Pete Mockaitis
And so, that’s handy. And then what’s the third step?

J. Elise Keith
So, then the final thing you have to do for any meeting to be effective is you have to wrap it up, and that’s five minutes, maybe more, maybe less. At the end of every meeting where you stop and explicitly say, “Okay, let’s make sure we actually know what we did here, what decisions did we make, and what are our actions that we’re going to take away,” Like, who, what, when. “Specifically, this is going to be done by this date by this person.”

And, ideally, you want to do those in writing where everybody can be looking at them and committing that that is, in fact, what they thought the decision was because, way too often, people walk out the room all thinking they made the same decision but five minutes later you’re in another meeting, you’ve completely forgotten, it gets fuzzy. So, you want that in writing and you want to confirm it before you leave.

Pete Mockaitis
So, we’re talking about some form of like projection is present, or we’re visually looking at this wrap-up piece.

J. Elise Keith
Absolutely, yeah. And there are a bunch of ways to do that, there’s a lot of different software platforms you can use that are about taking collaborative notes on meetings in real time. You can do it on a whiteboard. There are a lot of different ways you can do it but you want people to be able to explicitly see that. And by having it be written, not only are you making it easier to get the notes out afterwards, which is a bonus, you’re engaging multiple parts of the brain, right?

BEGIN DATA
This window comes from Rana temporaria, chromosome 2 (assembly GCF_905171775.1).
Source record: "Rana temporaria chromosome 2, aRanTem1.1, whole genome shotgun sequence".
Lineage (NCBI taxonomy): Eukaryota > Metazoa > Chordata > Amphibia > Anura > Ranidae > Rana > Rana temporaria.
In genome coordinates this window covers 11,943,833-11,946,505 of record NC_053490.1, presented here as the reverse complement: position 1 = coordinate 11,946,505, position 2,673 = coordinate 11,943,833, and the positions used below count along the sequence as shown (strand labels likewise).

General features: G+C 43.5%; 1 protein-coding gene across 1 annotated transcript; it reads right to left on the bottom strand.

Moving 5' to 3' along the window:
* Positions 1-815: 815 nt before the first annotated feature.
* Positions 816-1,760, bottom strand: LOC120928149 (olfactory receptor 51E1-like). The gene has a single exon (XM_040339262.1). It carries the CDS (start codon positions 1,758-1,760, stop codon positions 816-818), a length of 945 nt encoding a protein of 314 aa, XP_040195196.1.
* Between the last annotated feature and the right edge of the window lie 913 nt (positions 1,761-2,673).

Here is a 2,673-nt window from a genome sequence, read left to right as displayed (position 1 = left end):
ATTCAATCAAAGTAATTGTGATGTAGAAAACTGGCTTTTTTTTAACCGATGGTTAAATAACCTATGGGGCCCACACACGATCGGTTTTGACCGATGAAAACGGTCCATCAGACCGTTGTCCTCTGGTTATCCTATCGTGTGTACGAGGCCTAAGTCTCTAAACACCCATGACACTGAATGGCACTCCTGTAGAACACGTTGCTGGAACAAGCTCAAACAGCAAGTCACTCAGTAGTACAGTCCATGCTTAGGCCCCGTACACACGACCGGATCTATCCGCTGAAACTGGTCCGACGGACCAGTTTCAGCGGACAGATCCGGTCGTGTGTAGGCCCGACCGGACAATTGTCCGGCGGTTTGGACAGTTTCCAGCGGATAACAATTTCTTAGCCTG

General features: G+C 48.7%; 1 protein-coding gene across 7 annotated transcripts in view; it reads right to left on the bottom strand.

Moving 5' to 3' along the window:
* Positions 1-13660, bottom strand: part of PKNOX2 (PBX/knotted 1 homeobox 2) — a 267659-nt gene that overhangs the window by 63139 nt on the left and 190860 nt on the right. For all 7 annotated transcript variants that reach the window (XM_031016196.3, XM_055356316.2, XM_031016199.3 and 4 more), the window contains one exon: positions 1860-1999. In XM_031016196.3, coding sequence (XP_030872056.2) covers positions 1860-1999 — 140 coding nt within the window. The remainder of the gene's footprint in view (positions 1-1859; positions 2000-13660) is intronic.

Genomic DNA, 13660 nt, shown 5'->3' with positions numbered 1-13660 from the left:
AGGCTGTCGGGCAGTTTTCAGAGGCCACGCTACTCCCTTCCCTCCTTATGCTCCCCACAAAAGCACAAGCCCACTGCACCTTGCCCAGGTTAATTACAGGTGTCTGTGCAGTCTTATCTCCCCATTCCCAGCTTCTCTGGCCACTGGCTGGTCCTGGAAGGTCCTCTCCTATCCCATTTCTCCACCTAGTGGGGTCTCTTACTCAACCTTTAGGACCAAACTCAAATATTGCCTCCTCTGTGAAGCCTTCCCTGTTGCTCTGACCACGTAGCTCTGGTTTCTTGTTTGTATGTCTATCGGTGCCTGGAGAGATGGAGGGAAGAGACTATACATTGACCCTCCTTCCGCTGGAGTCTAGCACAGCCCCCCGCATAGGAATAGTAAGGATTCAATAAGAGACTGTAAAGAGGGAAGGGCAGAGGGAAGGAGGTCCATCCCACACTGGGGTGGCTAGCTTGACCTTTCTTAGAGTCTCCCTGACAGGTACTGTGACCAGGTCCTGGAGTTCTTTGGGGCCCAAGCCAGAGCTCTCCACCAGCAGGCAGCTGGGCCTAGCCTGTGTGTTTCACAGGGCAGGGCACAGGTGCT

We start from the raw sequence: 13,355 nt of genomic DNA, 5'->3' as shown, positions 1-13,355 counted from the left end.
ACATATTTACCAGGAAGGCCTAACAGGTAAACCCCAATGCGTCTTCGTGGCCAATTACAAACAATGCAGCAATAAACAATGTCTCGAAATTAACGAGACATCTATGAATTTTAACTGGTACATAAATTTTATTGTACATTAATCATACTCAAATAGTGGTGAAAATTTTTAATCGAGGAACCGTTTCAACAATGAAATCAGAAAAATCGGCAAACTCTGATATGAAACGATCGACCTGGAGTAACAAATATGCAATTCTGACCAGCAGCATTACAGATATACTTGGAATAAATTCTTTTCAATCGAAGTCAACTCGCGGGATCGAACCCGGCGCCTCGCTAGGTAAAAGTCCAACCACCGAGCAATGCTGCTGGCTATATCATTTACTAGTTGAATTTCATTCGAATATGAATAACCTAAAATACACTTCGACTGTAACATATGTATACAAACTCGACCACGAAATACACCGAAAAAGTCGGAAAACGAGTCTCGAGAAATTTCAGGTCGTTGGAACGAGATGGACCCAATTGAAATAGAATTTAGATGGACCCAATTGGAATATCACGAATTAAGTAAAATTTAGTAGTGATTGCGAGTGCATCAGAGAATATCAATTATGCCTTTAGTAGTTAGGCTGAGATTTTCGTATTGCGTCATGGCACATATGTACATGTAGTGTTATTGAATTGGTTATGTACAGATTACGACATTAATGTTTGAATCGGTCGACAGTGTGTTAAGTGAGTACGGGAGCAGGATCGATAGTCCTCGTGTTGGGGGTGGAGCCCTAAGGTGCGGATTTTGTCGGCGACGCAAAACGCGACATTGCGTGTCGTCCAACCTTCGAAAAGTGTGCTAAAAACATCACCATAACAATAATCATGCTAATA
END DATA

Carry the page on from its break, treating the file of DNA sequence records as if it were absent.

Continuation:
We process information differently when we read it versus when we hear it versus when we speak it. So, you put all these things together and, from a geeky perspective, you’re encoding these promises deeper into your team, and that’s critical. And then, the last, last thing I think you should always do before you leave any meeting is to say thank you. Take a moment and express some appreciation.

Pete Mockaitis
All right. And so, just say it like with their time for investing themselves, for thinking, for contributing, for not blowing it off. I guess there’s a lot of things in there.

J. Elise Keith
For something fabulous someone did. You can have people thank each other, “I really appreciate Sandy because she brought up that point and I wouldn’t have known about that Kickstarter yoga pants. She has saved our bacon,” right? The appreciation not only show people that you care and respect their time. It’s also a fabulous way to help everybody learn what the group values by being very explicit about what you’re acknowledging.

Pete Mockaitis